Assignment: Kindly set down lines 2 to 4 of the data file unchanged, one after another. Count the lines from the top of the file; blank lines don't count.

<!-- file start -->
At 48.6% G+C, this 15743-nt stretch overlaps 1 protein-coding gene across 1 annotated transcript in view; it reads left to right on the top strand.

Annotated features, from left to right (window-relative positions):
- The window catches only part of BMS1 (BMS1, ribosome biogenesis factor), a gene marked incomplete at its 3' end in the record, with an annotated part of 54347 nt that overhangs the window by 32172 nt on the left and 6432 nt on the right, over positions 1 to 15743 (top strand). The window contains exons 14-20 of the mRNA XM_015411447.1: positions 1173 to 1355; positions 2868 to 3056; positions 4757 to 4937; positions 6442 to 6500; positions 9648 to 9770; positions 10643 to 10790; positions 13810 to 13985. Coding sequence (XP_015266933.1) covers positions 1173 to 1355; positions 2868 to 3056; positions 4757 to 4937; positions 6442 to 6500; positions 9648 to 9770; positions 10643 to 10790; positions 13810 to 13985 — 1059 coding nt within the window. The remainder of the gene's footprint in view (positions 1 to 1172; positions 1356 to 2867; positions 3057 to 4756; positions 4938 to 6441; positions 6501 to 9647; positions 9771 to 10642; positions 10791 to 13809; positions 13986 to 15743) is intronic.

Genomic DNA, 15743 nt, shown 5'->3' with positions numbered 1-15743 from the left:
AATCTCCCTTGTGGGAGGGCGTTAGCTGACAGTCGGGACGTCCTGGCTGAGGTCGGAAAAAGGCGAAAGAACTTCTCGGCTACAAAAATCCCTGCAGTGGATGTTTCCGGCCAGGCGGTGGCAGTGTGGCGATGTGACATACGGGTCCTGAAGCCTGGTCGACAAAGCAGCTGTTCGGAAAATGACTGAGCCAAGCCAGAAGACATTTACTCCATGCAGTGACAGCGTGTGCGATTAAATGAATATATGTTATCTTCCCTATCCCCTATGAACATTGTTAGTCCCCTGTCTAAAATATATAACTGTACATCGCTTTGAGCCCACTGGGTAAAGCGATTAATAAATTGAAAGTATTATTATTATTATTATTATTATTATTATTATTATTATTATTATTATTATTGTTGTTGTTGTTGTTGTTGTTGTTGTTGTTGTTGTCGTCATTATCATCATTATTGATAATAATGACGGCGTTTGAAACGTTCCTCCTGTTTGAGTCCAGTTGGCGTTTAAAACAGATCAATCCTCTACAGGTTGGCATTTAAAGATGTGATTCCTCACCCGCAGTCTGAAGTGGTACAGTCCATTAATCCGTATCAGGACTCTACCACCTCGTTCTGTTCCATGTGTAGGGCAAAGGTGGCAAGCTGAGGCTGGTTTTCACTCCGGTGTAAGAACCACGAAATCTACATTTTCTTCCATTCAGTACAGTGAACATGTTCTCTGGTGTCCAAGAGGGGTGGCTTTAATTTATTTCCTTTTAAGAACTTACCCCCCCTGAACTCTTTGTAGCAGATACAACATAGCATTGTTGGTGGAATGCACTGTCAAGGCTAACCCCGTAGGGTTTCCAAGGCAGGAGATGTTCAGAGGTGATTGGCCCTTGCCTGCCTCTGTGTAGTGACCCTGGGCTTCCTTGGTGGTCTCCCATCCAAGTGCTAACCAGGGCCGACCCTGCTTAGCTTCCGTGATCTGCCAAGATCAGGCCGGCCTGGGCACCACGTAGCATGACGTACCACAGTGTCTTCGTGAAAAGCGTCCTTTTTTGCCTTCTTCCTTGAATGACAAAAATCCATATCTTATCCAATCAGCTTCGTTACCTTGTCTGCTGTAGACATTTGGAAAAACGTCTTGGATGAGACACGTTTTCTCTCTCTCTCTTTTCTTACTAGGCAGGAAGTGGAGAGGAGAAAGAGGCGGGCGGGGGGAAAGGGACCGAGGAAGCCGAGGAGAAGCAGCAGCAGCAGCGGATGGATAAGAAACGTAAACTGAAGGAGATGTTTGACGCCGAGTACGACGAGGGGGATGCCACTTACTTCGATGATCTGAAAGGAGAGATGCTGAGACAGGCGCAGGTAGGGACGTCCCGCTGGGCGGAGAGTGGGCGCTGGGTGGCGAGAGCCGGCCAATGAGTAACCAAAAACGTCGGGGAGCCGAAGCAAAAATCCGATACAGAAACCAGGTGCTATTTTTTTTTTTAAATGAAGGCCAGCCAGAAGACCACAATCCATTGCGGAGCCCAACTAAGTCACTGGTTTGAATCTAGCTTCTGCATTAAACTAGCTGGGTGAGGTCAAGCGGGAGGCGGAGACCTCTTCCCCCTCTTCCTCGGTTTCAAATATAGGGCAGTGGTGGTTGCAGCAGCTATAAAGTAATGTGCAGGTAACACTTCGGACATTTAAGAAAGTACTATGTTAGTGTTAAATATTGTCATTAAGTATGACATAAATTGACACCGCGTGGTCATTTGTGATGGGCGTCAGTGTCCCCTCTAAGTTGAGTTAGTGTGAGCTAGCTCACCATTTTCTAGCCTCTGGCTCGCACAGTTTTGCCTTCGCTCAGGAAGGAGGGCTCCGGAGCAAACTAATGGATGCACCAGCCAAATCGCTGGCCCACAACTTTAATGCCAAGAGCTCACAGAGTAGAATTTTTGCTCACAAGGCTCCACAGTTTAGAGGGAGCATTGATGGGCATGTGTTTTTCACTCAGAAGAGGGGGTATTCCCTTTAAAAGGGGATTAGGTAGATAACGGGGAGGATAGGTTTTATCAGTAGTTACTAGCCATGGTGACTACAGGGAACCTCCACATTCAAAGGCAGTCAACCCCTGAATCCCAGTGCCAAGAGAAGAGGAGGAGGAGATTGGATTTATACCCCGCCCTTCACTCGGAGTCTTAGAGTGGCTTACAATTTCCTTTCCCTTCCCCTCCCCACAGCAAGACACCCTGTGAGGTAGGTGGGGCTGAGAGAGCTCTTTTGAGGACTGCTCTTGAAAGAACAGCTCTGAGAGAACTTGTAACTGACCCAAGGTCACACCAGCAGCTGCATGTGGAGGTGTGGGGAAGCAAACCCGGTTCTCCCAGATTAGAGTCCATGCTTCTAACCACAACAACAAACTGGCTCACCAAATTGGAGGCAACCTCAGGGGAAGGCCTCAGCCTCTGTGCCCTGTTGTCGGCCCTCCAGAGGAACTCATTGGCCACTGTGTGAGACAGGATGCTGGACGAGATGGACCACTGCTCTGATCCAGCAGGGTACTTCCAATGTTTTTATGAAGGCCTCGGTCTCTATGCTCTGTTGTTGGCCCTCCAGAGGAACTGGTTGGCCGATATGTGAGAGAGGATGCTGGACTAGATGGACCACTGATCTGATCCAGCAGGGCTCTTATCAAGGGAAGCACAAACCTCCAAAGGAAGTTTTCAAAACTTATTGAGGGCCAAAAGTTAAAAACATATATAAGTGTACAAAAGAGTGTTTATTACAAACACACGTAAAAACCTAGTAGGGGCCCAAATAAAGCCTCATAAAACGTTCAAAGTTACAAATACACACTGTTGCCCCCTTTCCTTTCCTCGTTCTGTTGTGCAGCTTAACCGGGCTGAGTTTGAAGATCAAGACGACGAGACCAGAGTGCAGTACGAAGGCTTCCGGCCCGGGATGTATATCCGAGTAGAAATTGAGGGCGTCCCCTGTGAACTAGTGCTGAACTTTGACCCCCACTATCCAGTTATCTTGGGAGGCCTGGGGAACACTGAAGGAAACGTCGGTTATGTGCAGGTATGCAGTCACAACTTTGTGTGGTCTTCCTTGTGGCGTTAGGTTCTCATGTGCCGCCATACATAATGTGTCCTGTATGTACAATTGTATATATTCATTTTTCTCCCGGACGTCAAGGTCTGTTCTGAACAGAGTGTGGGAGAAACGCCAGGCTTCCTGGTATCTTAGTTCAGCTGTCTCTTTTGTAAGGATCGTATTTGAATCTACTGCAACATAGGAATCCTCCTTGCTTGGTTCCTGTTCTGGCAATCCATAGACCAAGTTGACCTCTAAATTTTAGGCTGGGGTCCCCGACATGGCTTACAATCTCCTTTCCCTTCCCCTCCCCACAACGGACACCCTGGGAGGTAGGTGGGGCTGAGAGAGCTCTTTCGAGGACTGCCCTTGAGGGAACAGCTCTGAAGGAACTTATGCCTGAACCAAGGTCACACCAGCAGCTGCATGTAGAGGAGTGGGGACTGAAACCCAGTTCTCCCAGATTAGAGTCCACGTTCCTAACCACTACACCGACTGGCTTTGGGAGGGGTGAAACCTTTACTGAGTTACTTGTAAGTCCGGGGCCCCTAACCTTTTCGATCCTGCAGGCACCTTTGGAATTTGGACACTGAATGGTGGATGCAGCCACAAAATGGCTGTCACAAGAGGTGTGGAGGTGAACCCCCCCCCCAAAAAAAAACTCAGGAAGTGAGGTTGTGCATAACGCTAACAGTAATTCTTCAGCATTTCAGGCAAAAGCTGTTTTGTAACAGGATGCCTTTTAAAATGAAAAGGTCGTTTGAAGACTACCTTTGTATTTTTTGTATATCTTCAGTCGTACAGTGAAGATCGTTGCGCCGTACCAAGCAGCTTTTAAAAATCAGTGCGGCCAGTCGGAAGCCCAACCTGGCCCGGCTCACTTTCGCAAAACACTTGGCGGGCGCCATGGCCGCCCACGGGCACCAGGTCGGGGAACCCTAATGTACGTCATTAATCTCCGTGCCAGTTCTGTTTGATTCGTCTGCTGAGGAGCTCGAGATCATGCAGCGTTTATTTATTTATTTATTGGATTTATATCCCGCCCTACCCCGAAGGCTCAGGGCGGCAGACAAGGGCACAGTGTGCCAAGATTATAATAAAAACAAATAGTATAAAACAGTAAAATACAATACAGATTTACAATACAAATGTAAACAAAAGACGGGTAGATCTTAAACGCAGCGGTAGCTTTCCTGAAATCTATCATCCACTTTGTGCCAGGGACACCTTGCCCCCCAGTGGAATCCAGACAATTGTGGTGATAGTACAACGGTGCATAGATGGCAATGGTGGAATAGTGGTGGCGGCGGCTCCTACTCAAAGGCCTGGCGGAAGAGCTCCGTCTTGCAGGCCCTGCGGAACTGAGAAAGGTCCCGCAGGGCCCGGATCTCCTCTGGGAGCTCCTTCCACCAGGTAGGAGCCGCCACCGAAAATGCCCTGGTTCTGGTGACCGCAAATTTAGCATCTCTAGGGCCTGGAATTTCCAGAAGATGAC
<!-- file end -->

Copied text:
Annotated features, from left to right (window-relative positions):
- The window catches only part of BMS1 (BMS1, ribosome biogenesis factor), a gene marked incomplete at its 3' end in the record, with an annotated part of 54347 nt that overhangs the window by 32172 nt on the left and 6432 nt on the right, over positions 1 to 15743 (top strand). The window contains exons 14-20 of the mRNA XM_015411447.1: positions 1173 to 1355; positions 2868 to 3056; positions 4757 to 4937; positions 6442 to 6500; positions 9648 to 9770; positions 10643 to 10790; positions 13810 to 13985. Coding sequence (XP_015266933.1) covers positions 1173 to 1355; positions 2868 to 3056; positions 4757 to 4937; positions 6442 to 6500; positions 9648 to 9770; positions 10643 to 10790; positions 13810 to 13985 — 1059 coding nt within the window. The remainder of the gene's footprint in view (positions 1 to 1172; positions 1356 to 2867; positions 3057 to 4756; positions 4938 to 6441; positions 6501 to 9647; positions 9771 to 10642; positions 10791 to 13809; positions 13986 to 15743) is intronic.

Genomic DNA, 15743 nt, shown 5'->3' with positions numbered 1-15743 from the left: